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Urban renewal officials today approved plans for a parking lot at Swan Street and Michigan Avenue, despite Common Council President James W. Pitts' outcry calling the move a "political payoff" to developer Carl Paladino.

Pitts and Paladino, frequent adversaries, clashed during a busy Urban Renewal Agency meeting, with each accusing the other of lying.

Before the vote was taken, Pitts warned agency officials that the matter still must come before the Council.

"If this agency approves this, we will hold a public hearing, and I will go all the way to HUD (the Department of Housing and Urban Development) . . . because this is nothing more than a political payoff," Pitts angrily announced.

Pitts, who has missed most of the agency meetings since he announced his candidacy for mayor earlier this year, raised frequent questions during the 2 1/2 -hour session, at which Mayor Masiello presided. But he saved most of his fire for Paladino, arguing that nearby residents oppose the parking lot and that it required amendments to the city's urban renewal plan.

"Why would you put a parking lot in an area where you have one of the premire affordable housing developments in the city? . . . The area residents are adamantly opposed," he said.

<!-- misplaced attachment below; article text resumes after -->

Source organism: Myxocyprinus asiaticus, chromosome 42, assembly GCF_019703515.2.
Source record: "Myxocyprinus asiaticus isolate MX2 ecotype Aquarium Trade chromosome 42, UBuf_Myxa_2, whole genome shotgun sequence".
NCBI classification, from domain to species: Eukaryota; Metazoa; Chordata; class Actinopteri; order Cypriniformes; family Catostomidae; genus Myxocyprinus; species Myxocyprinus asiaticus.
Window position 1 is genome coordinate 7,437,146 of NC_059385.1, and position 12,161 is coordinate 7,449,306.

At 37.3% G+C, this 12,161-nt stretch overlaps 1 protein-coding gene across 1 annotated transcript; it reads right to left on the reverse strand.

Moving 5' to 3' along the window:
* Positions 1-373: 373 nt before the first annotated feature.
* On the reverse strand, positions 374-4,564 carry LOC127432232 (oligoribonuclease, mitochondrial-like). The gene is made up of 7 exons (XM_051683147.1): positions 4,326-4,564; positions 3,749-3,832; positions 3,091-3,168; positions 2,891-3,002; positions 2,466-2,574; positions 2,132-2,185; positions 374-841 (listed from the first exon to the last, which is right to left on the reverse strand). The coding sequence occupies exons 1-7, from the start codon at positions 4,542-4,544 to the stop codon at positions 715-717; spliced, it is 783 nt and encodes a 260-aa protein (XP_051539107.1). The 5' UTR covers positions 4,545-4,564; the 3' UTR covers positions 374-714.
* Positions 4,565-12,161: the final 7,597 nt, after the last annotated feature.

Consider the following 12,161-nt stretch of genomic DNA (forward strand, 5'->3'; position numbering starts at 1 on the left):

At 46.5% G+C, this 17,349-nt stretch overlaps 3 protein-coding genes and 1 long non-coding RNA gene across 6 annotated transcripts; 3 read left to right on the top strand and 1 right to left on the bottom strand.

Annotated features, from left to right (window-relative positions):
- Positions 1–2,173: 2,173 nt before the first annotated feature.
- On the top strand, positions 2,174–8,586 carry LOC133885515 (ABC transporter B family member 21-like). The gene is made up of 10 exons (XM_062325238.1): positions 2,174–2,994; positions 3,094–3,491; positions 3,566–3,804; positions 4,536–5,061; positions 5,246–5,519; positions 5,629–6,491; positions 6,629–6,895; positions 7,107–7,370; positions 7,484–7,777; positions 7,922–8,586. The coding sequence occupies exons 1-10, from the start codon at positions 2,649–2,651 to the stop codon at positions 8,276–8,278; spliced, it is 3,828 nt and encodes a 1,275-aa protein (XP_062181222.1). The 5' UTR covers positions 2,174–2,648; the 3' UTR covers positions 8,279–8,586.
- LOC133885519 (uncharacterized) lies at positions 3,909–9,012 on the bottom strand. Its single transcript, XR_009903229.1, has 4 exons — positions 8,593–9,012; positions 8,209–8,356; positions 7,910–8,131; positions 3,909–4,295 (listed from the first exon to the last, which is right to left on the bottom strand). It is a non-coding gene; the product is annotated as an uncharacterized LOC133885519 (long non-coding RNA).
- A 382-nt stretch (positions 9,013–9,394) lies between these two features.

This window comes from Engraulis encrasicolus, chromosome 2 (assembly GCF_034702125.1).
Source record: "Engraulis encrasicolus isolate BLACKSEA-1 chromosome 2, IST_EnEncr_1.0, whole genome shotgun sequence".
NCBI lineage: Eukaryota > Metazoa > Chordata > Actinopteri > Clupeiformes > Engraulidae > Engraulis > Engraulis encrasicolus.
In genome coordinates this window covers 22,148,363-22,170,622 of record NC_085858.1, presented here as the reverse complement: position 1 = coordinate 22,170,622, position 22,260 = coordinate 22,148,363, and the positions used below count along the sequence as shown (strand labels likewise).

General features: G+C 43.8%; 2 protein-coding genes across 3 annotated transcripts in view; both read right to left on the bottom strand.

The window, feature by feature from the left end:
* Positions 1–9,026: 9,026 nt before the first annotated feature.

Pitts also accused Paladino of "forcing out" several tenants who lived in buildings at the site so that he could tear the structures down to provide a parking lot for students attending Erie Community College.

"That's a lie," Paladino shot back.

In his presentation, Paladino, who also manages Ellicott Square, insisted that Buffalo needs more downtown parking to compete with suburban office buildings that have more convenient parking.

Paladino said he appeared at a recent planning board meeting and "no one opposed the proposal." He also offered to make lighting, security and landscaping improvements to the site.

But Pitts repeatedly referred to Paladino's frequent political contributions, saying: "He makes political contributions to everybody . . . except me."

Masiello was not present during the Pitts-Paladino argument.

In other action, the agency:

Approved Otis Bed Manufacturing as the developer of a three-acre site in the New Buffalo Industrial Park at James E. Casey Drive near Ogden and Dingens streets, where the company plans to build a 20,000 square foot manufacturing facility.

Designated developers for 10 new subsidized houses on Woodlawn Avenue, across the street from a planned district police station. One of the companies, Nicholas Enterprises, plans to construct three brick-faced houses using an innovative new form of brick veneer.

Approved paying $75,000 for a joint international marketing campaign in a partnership with the Amherst Industrial Development Agency. The campaign will aim at emerging technology companies.

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